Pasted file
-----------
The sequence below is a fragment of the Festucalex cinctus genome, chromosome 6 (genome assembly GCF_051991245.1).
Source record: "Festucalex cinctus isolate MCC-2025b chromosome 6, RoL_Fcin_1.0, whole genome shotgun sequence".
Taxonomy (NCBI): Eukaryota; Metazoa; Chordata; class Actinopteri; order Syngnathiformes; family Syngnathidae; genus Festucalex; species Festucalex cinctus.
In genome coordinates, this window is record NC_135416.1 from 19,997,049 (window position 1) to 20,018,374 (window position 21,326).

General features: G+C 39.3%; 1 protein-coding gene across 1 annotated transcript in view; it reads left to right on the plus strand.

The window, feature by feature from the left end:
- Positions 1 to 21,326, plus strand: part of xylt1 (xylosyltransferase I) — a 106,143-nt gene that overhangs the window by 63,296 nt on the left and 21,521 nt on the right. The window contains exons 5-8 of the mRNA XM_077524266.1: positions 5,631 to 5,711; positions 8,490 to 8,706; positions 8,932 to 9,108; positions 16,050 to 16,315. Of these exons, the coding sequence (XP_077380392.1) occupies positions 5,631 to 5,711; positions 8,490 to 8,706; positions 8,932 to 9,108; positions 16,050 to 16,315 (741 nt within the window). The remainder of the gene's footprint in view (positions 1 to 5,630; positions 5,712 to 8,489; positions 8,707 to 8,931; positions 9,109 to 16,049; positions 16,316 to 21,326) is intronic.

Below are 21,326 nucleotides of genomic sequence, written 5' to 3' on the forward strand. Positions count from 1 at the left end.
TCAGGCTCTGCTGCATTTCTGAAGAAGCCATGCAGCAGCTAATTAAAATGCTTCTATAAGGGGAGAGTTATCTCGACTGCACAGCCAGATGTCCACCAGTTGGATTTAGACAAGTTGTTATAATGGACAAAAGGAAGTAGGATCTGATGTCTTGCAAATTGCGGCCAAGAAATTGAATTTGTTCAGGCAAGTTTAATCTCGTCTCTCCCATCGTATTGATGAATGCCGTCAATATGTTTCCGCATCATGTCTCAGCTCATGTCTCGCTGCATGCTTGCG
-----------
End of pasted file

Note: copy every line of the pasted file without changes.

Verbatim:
The sequence below is a fragment of the Festucalex cinctus genome, chromosome 6 (genome assembly GCF_051991245.1).
Source record: "Festucalex cinctus isolate MCC-2025b chromosome 6, RoL_Fcin_1.0, whole genome shotgun sequence".
Taxonomy (NCBI): Eukaryota; Metazoa; Chordata; class Actinopteri; order Syngnathiformes; family Syngnathidae; genus Festucalex; species Festucalex cinctus.
In genome coordinates, this window is record NC_135416.1 from 19,997,049 (window position 1) to 20,018,374 (window position 21,326).

General features: G+C 39.3%; 1 protein-coding gene across 1 annotated transcript in view; it reads left to right on the plus strand.

The window, feature by feature from the left end:
- Positions 1 to 21,326, plus strand: part of xylt1 (xylosyltransferase I) — a 106,143-nt gene that overhangs the window by 63,296 nt on the left and 21,521 nt on the right. The window contains exons 5-8 of the mRNA XM_077524266.1: positions 5,631 to 5,711; positions 8,490 to 8,706; positions 8,932 to 9,108; positions 16,050 to 16,315. Of these exons, the coding sequence (XP_077380392.1) occupies positions 5,631 to 5,711; positions 8,490 to 8,706; positions 8,932 to 9,108; positions 16,050 to 16,315 (741 nt within the window). The remainder of the gene's footprint in view (positions 1 to 5,630; positions 5,712 to 8,489; positions 8,707 to 8,931; positions 9,109 to 16,049; positions 16,316 to 21,326) is intronic.

Below are 21,326 nucleotides of genomic sequence, written 5' to 3' on the forward strand. Positions count from 1 at the left end.
TCAGGCTCTGCTGCATTTCTGAAGAAGCCATGCAGCAGCTAATTAAAATGCTTCTATAAGGGGAGAGTTATCTCGACTGCACAGCCAGATGTCCACCAGTTGGATTTAGACAAGTTGTTATAATGGACAAAAGGAAGTAGGATCTGATGTCTTGCAAATTGCGGCCAAGAAATTGAATTTGTTCAGGCAAGTTTAATCTCGTCTCTCCCATCGTATTGATGAATGCCGTCAATATGTTTCCGCATCATGTCTCAGCTCATGTCTCGCTGCATGCTTGCG